SUVA, 10 JULY 2023 (ABC PACIFIC) — Anxiety is rising among Japan’s neighbours ahead of a plan to release treated wastewater from the damaged Fukushima nuclear power plant.
Calls to boycott Japanese exports, from seafood to cosmetic products, spread across social media after the Chinese government announced it would tighten its scrutiny of food from Japan and maintain curbs on some imports.
The nuclear plant, devastated in 2011 by a magnitude-8.9 earthquake and subsequent tsunami, is set to release more than a million tonnes of radioactive water.
The International Atomic Energy Agency (IAEA) said a two-year review showed Japan’s plan for the release would have negligible environmental impact.
But Beijing said the IAEA released its report in “haste” and it “failed to fully reflect views from experts that participated in the review”
“The conclusion was not shared by all experts,” China’s Foreign Ministry said in a statement.
Authorities in Hong Kong recently said they had “repeatedly expressed grave concern about the impact of the discharge plan on food safety”, and planned to impose some curbs on seafood from high risk areas once the release of wastewater begins.
While some experts dismissed these fears as government propaganda, on social media, some consumers said they were not taking any chances.
Zoey Qi, 28, said she was formerly a user of an array of Japanese products from cosmetics to clothing, but she decided to “start to boycott all Japanese products now”.
She shared her boycott plan with the hope that economic losses would prompt companies to pressure the government to stop the wastewater release plan.
“I don’t deny Japan has great culture and great products, but a wrong decision is a wrong decision,” she said.
“I’m doing this for the ecology of the entire Earth. As an ordinary person, I just want to live a healthy and safe life.”
Major Japanese cosmetics firm Shiseido Co recently saw its largest weekly stock plunge in nearly 10 months, with its shares down 6.8 per cent.
Japan’s neighbours have been resistant to its plan to release Fukushima wastewater.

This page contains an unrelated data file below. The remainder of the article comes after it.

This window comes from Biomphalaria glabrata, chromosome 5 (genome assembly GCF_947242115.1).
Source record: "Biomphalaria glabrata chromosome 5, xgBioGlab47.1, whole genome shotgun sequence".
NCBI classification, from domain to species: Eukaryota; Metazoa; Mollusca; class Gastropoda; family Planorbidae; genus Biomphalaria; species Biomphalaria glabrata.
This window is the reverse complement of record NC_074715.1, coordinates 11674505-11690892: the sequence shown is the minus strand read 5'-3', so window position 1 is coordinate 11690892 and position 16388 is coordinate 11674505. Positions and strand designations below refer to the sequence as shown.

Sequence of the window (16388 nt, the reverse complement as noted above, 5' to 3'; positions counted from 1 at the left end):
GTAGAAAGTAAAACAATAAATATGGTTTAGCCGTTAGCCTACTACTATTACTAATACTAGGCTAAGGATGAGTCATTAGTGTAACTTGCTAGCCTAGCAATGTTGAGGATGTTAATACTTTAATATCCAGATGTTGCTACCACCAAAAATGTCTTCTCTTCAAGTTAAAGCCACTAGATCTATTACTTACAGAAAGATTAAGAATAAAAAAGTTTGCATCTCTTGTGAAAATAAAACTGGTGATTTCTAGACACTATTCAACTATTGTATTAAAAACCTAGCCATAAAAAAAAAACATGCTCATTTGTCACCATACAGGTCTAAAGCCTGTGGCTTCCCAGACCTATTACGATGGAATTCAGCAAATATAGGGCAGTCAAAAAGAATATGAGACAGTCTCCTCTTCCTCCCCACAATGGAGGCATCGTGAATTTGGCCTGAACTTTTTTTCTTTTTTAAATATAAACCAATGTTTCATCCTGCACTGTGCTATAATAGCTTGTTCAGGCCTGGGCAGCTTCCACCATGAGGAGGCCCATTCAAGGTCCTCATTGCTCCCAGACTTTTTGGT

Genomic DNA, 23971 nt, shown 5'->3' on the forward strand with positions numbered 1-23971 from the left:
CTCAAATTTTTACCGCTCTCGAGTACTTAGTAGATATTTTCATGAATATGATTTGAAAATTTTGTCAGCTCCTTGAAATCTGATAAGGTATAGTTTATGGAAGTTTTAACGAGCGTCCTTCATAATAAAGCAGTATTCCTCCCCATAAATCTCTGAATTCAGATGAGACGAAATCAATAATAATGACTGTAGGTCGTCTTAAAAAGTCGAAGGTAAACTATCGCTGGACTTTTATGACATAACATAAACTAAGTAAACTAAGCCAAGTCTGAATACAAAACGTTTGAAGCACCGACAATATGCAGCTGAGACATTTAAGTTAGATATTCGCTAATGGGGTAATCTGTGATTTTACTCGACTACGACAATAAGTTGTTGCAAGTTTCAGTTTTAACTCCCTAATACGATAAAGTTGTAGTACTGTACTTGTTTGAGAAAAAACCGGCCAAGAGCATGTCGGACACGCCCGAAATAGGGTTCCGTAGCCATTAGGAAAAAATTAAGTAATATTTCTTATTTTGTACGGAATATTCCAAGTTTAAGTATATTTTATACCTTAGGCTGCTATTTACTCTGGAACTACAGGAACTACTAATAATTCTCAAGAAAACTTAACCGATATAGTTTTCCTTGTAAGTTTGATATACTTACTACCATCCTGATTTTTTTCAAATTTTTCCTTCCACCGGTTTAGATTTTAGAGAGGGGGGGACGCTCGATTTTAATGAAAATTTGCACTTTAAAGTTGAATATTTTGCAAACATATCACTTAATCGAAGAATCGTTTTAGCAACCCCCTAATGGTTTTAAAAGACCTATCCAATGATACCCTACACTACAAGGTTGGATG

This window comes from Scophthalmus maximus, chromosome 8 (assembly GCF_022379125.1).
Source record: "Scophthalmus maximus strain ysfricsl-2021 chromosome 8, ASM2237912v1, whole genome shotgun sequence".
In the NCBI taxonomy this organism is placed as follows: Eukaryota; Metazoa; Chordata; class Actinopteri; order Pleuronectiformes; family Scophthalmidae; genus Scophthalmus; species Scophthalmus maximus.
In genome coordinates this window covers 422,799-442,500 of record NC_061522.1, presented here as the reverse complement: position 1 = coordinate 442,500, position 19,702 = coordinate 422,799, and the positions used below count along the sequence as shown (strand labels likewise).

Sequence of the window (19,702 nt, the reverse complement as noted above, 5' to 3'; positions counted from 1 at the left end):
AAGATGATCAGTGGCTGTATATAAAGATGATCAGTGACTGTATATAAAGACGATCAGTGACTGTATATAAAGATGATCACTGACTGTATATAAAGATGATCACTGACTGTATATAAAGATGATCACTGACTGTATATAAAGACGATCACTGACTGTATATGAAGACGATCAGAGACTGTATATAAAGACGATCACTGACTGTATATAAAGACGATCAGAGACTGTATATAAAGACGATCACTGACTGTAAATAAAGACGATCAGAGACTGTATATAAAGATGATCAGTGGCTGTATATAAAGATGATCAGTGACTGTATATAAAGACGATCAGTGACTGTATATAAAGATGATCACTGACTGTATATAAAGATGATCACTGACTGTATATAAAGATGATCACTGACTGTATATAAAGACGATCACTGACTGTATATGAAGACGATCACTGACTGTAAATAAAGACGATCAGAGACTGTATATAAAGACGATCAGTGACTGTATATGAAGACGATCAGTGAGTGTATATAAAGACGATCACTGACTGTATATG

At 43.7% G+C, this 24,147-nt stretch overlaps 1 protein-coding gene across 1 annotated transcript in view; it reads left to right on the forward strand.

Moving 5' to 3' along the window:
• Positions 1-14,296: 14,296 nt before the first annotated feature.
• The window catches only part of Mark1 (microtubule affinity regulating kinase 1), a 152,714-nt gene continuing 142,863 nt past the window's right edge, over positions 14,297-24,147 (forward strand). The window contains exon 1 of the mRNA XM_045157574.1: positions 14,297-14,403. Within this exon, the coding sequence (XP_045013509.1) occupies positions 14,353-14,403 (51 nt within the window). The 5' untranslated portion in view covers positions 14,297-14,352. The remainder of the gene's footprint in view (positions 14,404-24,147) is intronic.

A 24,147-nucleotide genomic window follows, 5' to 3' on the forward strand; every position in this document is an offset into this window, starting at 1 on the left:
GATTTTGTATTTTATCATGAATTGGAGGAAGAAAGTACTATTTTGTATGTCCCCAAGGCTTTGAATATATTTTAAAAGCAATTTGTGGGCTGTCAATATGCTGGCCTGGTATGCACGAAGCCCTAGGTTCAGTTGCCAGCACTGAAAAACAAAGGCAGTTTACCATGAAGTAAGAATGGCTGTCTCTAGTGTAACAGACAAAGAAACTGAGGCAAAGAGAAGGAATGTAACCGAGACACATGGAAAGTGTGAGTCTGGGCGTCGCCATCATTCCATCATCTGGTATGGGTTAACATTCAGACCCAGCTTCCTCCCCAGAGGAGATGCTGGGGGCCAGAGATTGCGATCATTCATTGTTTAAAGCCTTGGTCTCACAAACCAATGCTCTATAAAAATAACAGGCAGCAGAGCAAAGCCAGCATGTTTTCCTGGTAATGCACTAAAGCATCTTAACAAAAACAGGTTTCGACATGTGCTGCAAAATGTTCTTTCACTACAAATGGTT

Jim Smith, professor of Environmental Science at the University of Portsmouth, said the claims around the risks of Fukushima’s wastewater release had “no basis in science”.
“I think it’s just propaganda. The politicians don’t have any evidence in saying this,” he said.
Japan is planning to filter the 1.3 million tonnes of wastewater sitting in huge storage tanks at the Fukushima power plant using a highly specialised filtration system, called Advanced Liquid Processing System (ALPS).
The process will remove 62 radionuclides from the contaminated water, and leave only one contaminant called tritium, which is difficult to separate from water.
Professor Smith said the discharge of wastewater containing small amounts of tritium has “incredibly low risks” and was already happening “all over the world” for decades.
“There is a nuclear site in China that emits more tritiated water, [and] the Cap de la Hague nuclear fuel reprocessing site in northern France releases 450 times more tritiated water into the English Channel than Fukushima has planned for release into the Pacific,” he said.
Professor Smith and his colleagues have studied ecosystems in lakes at Chernobyl, which are “1,000 times more contaminated than the Pacific will be from this release” and saw “no significant negative effects on the aquatic ecosystem”.
However, some scientists are calling for alternative disposal methods to be considered.
Tony Hooker, director of the Centre for Radiation Research from Adelaide University, described the plan as being “controversial”
In a statement on the Science Media Centre, Dr Hooker said while “no environmental or human health impacts are likely to be observed” with the release, there is “growing questions regarding the use of the sea as a dumping ground when our oceans are already stressed and struggling”.
Dr Hooker said while releasing the wastewater into the Pacific was an option, other disposal methodologies should be looked at.
Some Pacific Island nations opposed the water release over concerns about the threat to the marine environment and public health.
The Pacific Islands Forum (PIF), the peak intergovernmental organisation representing the region, has urged the delay of the Fukushima wastewater release for the past two years.
“Our people do not have anything to gain from Japan’s plan but have much at risk for generations to come,” PIF Secretary General Henry Puna said in a recent statement.
“It is clear in my mind that more work and dialogue is needed to ensure that we all come to a common understanding on this issue.”
The statement said the way forward should “involve comprehensive international consultation” with affected states, and “not only through the IAEA platform but through other relevant platforms holding the mandate on ocean and marine environmental protection”.
Papua New Guinea’s prime minister last month backtracked on his initial supportive position regarding Japan’s release plan that led to backlash from Papua New Guineans and Pacific climate and nuclear-free campaigners.
“Nuclear is not allowed in our waters. Nuclear is not allowed in the waters of Pacific,2 he said during a parliament meeting…. PACNEWS